Jimi Hendrix Encyclopedia
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Popular TagsFillmore East Izabella Band of Gypsys Hear My Train A Comin’ Voices Of East Harlem contract Gerry Stickells Bill Graham
December 04th, 1969
On this day, Hendrix signed a contract for $12,500 to perform at the Fillmore East in New York. Most importantly, the Fillmore East would serve as the venue for the recording of a live album by the guitarist. In recent weeks, Hendrix had determined that the most expedient way to resolve his obligation to Capitol Records per the 1968 PPX legal settlement would be to deliver a live album to the label. “The Fillmore gigs were put together very last minute,” recalls Hendrix road manager Gerry Stickells. “The Fillmore East and West were trend spots and Bill Graham was the trend guy. It would be like a major act doing a live album in a club now, compared to a stadium. “
December 31st, 1969
Fillmore East, New York
Prior to their two concerts later that evening, Hendrix and his Band Of Gypsys held an afternoon sound check and rehearsal at the Fillmore East. Later that evening, before a sold out crowd of 2,639, Hendrix rang in the New Year and new decade with two unforgettable performances.
The evening’s festivities opened with a spirited set by the Voices Of East Harlem, an enthusiastic young gospel ensemble. With the anticipation of the sold out Fillmore audience heightened to fever pitch, Hendrix led his trio through a scintillating, seventy-five minute opening performance. None of the eleven songs presented had yet to grace an Experience album. In the place of signature songs like “Purple Haze” and “All Along The Watchtower” were confident renditions of “Izabella” and “Hear My Train A Comin’”.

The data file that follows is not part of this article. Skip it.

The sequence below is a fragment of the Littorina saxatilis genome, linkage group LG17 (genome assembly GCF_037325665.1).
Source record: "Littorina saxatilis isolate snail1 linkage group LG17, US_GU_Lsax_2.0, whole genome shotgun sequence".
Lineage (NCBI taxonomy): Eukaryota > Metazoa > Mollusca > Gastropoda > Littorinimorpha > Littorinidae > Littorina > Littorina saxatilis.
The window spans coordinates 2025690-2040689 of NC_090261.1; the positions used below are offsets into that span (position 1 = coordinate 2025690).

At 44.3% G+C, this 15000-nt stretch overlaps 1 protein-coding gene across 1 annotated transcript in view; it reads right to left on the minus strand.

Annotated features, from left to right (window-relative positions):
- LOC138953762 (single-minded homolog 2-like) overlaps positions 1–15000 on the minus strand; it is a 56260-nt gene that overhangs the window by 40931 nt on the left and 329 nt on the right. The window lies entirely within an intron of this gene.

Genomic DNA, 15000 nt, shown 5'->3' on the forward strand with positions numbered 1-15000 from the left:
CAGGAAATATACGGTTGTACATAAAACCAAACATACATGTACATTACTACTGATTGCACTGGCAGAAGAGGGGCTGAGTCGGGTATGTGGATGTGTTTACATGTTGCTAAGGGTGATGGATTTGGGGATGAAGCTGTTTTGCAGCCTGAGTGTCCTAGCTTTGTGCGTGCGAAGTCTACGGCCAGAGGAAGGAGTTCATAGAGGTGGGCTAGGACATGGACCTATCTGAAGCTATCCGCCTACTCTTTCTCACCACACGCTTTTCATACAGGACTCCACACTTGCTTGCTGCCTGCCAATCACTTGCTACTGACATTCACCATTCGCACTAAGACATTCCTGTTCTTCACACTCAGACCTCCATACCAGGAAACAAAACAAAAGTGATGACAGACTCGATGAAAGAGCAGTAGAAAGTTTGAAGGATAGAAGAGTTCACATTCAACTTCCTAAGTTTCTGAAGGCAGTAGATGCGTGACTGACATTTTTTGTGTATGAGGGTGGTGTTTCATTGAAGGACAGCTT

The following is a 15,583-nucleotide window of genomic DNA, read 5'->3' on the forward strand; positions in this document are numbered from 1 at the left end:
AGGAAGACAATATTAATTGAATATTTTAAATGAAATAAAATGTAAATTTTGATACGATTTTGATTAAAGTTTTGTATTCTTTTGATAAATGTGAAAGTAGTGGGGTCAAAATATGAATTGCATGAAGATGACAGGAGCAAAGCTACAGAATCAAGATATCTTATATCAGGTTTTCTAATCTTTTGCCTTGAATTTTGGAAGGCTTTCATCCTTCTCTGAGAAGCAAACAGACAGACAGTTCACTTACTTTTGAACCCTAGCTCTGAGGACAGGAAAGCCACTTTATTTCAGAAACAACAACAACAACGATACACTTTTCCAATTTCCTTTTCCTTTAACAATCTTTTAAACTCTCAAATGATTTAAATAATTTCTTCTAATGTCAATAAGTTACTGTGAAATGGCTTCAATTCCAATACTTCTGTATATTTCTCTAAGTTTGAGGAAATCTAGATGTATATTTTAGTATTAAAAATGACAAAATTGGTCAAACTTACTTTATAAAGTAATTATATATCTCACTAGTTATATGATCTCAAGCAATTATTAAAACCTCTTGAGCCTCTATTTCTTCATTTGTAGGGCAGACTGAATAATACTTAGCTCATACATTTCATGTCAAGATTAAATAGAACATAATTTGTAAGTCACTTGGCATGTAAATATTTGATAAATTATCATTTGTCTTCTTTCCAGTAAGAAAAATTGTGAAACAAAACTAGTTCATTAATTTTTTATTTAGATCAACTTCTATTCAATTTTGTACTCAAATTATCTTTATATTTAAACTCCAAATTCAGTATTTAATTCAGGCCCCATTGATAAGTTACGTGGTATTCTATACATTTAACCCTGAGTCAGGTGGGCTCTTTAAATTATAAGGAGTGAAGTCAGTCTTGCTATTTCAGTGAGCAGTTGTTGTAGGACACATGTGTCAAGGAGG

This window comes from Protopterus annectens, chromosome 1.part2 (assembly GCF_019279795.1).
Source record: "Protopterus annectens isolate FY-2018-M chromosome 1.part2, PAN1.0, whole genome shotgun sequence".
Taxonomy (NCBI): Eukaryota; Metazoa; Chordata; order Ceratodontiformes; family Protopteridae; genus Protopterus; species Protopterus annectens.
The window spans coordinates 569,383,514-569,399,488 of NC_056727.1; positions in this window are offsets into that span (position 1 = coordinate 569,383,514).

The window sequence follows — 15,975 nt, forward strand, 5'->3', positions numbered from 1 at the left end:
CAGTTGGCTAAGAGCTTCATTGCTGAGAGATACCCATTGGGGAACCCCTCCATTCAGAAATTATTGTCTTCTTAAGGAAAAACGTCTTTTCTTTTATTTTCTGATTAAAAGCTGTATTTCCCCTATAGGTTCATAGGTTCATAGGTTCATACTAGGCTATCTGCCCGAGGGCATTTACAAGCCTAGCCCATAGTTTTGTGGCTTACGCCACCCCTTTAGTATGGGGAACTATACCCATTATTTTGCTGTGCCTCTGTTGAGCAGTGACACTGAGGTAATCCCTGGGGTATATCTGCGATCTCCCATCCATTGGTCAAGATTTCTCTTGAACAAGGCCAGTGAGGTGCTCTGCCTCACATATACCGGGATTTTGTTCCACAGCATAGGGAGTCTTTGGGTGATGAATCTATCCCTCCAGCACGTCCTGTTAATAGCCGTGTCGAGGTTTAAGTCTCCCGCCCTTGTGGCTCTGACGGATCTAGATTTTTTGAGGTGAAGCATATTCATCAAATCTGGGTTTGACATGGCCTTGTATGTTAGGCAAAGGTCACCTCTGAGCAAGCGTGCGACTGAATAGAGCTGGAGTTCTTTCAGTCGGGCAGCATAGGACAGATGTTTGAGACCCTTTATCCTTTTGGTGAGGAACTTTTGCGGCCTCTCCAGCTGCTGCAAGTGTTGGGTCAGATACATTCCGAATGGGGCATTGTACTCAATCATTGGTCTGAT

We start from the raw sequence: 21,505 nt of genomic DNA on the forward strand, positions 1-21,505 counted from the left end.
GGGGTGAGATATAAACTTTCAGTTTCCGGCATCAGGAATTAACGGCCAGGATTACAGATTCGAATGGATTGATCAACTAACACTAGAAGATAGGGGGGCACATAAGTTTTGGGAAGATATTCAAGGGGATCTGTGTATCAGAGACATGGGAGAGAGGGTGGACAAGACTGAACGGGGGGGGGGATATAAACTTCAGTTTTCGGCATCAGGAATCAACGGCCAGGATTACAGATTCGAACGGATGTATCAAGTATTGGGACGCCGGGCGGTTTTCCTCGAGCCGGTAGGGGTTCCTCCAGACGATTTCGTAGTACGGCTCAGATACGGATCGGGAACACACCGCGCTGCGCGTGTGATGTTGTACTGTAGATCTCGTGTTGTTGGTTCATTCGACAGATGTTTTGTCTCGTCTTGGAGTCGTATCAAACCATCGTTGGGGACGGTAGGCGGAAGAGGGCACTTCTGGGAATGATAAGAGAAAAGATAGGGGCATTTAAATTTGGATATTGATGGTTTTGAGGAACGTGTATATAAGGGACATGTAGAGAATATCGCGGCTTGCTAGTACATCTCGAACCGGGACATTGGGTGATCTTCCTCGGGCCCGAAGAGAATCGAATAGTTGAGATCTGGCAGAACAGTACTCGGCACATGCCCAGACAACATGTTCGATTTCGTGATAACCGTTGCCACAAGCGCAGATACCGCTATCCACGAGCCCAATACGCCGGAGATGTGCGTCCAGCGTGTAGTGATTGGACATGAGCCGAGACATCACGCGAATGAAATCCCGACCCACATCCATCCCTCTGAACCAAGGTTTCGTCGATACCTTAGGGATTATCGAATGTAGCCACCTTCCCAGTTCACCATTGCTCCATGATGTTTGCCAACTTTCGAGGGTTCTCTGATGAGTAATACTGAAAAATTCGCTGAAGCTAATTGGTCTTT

At midnight, Kip Cohen, the venue’s master of ceremonies, rang in the new year and decade buffeted by Guy Lombardo’s “Auld Lang Syne”. Never one to be upstaged, Jimi and company greeted the joyous house with their own inspired reading of the holiday staple. For Amalie Rothschild, the Fillmore East’s house photographer, the experience was an unforgettable one. “Then there was the countdown at midnight. It was the countdown that was a real scream. We’re talking about the end of the Sixties. December 31, 1969 turning into January 1, 1970--.A new decade. This was significant. After all, we were living through it and we knew that the Sixties were the Sixties. We had this big countdown on the [Joshua White] light show screen with this big clock 10, 9, 8, 7, 6…and everybody is yelling together. Then the light show screen pulls up and everybody is on stage--all the crew and the musicians. Hendrix, who is now on stage, launches into this amazing rendition of ‘Auld Lang Syne’ and I filmed it [excerpts of Rothschild’s color film footage can be seen in the VHS/DVD Band Of Gypsys]. This was history in the making. You could not miss this. His performance was just so inspired. It was just terrific and I can’t find the words to describe it.”
The recordings which make up both Band Of Gypsys and its two disc sequel Live At The Fillmore East certainly bear out Rothschild’s remembrances. Jimi’s celebrated work with the Band Of Gypsys stands among his most impressive and lasting achievements.
After the show, Ian Dove of Record Mirror interviewed Jimi Hendrix for the January 10, 1970 edition of the British paper. Later that night, Hendrix retreated to The Café Caliph (previously known as The Café Au Go Go) in Greenwich Village where he joined The James Cotton Blues Band on stage for a jam.